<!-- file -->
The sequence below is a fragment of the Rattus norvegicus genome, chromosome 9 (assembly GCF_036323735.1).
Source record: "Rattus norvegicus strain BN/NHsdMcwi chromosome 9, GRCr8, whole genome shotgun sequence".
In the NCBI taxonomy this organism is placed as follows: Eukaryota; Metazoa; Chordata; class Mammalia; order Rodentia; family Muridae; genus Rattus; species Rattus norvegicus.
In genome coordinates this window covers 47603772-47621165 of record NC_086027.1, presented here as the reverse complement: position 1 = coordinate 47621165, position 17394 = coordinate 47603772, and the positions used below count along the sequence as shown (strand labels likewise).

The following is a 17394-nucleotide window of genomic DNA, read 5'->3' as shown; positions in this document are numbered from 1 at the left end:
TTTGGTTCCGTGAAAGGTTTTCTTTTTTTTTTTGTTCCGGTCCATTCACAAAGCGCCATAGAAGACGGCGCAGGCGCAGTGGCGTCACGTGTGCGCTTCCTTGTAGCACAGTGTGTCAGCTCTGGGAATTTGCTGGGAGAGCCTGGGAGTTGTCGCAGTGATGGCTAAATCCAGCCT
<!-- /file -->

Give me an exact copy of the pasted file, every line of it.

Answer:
The sequence below is a fragment of the Rattus norvegicus genome, chromosome 9 (assembly GCF_036323735.1).
Source record: "Rattus norvegicus strain BN/NHsdMcwi chromosome 9, GRCr8, whole genome shotgun sequence".
In the NCBI taxonomy this organism is placed as follows: Eukaryota; Metazoa; Chordata; class Mammalia; order Rodentia; family Muridae; genus Rattus; species Rattus norvegicus.
In genome coordinates this window covers 47603772-47621165 of record NC_086027.1, presented here as the reverse complement: position 1 = coordinate 47621165, position 17394 = coordinate 47603772, and the positions used below count along the sequence as shown (strand labels likewise).

The following is a 17394-nucleotide window of genomic DNA, read 5'->3' as shown; positions in this document are numbered from 1 at the left end:
TTTGGTTCCGTGAAAGGTTTTCTTTTTTTTTTTGTTCCGGTCCATTCACAAAGCGCCATAGAAGACGGCGCAGGCGCAGTGGCGTCACGTGTGCGCTTCCTTGTAGCACAGTGTGTCAGCTCTGGGAATTTGCTGGGAGAGCCTGGGAGTTGTCGCAGTGATGGCTAAATCCAGCCT